The importance of trade as a vehicle that can also produce significant political effects was the focus of a Cato Institute briefing on Capitol Hill entitled "Building Foundations for Freedom, Commerce and Peace in the Middle East."
Since the invasion of Iraq in 2003, the Bush administration has placed democratization and reform in the Middle East at the top of its agenda. While press reports have focused on political developments, another key component to the American strategy entails encouraging economic growth, modernization, and liberalization throughout the region.
Arabs attending a conference in Bahrain blasted yesterday Washington’s "Big Brother" attitude in bilateral Free Trade Agreements, saying they are political tools to serve US interests rather than enhance economic prosperity in the region.
With many Arab nations going ahead with their plans to sign free-trade agreements (FTAs) with the US, trade and industry associations are projecting extraordinary growth in US exports to the Arab world in the years to come.
Though many regional free zones have been around since the early 1980’s, only recently has the free zone frenzy emerged, coinciding with countries developing free trade agreements (FTA) with their neighbours and others wanting to become members of the WTO.
The first World Islamic Economic Forum yesterday called for the establishment of an Islamic common market and floated a series of initiatives to boost business cooperation amongst Muslim nations.
An assessment published by a US military research outfit.
The likelihood of forging the US-Philippines free trade agreement (FTA) largely hinges on the Philippine agricultural sector in folding into the proposal.
Developments relating to protection of IP in Arab countries have, in general, received less attention from stakeholders, particularly civil society, than in other developing countries of Africa, Asia and Latin America. In this connection, the aim of this paper is to stress the need for Arab countries to adopt a more development-oriented perspective on IP protection.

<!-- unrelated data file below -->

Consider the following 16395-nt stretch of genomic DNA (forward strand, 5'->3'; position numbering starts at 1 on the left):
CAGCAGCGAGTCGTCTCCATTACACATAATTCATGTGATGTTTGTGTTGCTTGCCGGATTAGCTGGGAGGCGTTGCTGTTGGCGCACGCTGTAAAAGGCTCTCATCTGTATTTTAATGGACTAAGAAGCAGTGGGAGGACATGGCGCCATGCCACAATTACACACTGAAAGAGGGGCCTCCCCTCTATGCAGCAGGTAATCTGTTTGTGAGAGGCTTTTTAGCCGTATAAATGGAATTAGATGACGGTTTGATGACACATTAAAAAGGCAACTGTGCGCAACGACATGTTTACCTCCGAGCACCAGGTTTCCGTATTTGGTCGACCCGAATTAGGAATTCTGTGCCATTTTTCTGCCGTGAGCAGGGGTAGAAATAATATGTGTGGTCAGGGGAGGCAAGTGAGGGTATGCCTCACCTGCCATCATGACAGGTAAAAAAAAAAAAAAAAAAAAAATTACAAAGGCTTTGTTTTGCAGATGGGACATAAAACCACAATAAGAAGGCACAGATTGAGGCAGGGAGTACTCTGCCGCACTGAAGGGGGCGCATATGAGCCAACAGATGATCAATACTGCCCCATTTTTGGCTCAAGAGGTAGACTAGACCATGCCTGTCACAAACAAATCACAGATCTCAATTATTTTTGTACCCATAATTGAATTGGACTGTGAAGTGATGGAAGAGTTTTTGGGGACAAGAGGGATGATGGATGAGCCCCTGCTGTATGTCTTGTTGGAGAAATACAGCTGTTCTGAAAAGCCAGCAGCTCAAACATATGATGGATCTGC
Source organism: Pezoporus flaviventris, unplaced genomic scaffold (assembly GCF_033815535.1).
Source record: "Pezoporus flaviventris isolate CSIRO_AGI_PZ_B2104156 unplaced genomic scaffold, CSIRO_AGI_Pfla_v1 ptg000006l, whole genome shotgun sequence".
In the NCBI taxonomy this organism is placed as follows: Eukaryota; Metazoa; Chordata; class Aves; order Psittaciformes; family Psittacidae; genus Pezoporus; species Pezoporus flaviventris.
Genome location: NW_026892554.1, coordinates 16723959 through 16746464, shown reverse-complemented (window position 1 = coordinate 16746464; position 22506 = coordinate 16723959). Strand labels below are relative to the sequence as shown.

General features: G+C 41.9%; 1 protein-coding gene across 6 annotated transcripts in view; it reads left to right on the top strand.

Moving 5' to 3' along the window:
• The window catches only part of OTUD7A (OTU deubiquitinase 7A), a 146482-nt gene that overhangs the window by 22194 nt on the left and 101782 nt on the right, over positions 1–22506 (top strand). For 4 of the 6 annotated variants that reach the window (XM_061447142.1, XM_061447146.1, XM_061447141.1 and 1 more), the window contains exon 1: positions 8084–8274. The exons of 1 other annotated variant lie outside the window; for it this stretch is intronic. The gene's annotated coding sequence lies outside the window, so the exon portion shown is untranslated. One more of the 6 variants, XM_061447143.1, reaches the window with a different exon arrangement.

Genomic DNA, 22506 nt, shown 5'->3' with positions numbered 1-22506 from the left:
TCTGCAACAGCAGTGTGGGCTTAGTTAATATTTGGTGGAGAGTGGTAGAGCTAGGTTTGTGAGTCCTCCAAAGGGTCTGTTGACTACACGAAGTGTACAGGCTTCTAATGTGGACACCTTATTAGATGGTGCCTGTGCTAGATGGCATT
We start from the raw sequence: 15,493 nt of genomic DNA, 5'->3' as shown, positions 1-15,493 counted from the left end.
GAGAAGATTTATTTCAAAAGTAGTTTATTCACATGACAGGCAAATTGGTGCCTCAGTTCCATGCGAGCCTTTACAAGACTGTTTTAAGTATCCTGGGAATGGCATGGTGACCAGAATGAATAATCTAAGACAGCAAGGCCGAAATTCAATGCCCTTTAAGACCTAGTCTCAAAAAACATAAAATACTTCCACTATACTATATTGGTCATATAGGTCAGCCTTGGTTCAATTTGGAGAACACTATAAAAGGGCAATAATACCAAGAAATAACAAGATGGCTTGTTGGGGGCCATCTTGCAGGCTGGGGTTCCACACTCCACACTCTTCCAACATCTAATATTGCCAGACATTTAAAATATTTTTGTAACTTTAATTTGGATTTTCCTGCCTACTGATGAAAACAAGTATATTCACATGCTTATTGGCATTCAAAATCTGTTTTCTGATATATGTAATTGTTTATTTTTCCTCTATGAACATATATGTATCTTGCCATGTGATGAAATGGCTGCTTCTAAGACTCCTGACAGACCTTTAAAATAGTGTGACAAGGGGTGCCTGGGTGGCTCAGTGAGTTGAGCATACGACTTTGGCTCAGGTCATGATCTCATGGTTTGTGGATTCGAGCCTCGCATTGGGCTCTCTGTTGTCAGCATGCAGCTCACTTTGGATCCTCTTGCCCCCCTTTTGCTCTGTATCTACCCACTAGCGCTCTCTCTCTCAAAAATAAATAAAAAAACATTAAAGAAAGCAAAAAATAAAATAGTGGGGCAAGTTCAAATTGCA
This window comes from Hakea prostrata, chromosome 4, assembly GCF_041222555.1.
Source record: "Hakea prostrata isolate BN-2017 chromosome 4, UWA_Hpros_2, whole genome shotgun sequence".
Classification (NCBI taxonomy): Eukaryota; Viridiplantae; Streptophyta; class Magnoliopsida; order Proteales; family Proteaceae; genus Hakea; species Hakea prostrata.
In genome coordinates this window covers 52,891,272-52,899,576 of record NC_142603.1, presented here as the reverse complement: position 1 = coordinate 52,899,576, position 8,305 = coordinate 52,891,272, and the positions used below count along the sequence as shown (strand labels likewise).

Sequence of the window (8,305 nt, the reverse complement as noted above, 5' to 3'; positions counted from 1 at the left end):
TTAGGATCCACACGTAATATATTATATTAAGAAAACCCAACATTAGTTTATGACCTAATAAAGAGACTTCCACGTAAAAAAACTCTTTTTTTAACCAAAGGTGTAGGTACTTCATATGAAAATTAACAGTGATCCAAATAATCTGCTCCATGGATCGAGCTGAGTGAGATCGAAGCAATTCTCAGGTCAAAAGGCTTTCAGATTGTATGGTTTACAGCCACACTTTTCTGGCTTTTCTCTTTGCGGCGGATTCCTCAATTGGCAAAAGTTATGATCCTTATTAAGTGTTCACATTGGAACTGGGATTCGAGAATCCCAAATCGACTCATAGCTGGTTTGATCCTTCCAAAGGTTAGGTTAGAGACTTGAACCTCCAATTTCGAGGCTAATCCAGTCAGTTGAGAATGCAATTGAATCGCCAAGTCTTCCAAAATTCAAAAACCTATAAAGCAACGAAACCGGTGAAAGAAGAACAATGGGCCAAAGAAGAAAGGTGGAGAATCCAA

Brazilian President Luiz Inacio Lula da Silva opens an Arab-Latin American summit today aimed at increasing commerce between the two regions as he seeks to reduce developing nations’ dependence on the U.S. and European Union.
Turkish State Minister Kursad Tuzmen said on Thursday, "we will complete signing of free trade agreement (FTA) with Arab countries in a vast area from Morocco to Syria in the next few years."
Rachid Mohamed Rachid, appointed to the industry and foreign trade portfolio last July, speaks to Al-Ahram Weekly about his efforts to reinvigorate the industrial sector and to integrate Egypt more fully into the global economy.
This article sheds light on the evolution of free trade agreements (FTAs) and the IPR protection incorporated within such agreements. The emphasis will be on the latest free trade and investment agreements concluded between the United States and the European Union (EU) with the Arab world and their “TRIPS-Plus” nature.
Trying to entrench its economic and political ties in the region, and blaming the Gulf Cooperation Council’s slowness in devising region-wide economic measures, the United States is aggressively pursuing a number of free-trade agreements in this part of the Middle East.
Mr. William Lash, U.S. Assistant Secretary of Commerce, stated to Al-Hayat that "the amount of American investments in the Middle East has reached $90 Billion Dollars". He also revealed that the "American private sector investments in Qatar reached three billion dollars while the rate of trade exchange with Qatar is $800 million dollars."
The Bush administration’s plan: to negotiate a series of trade agreements that would eventually fuse one of the world’s most economically and politically unstable regions into a giant free-trade zone.
Washington wants to sign Free Trade Agreements with every country in the Middle East - North Africa region by 2013, to promote economic and political development in line with recommendations made by the 9/11 Commission.
Since the Bush Administration first announced its trade initiative, it has made
substantial progress in working with MEFTA entities to develop TIFAs, BITs, and
While the media and the public focus on the deadly turmoil in Iraq, business lobbyists have turned their attention to another side of the fragile Middle East region.
After spending years negotiating FTAs with the US, Europe and fellow Arab countries, Jordan is determined to gain a competitive advantage for Jordanian industries in world markets. And Washington appears eager to help them achieve success.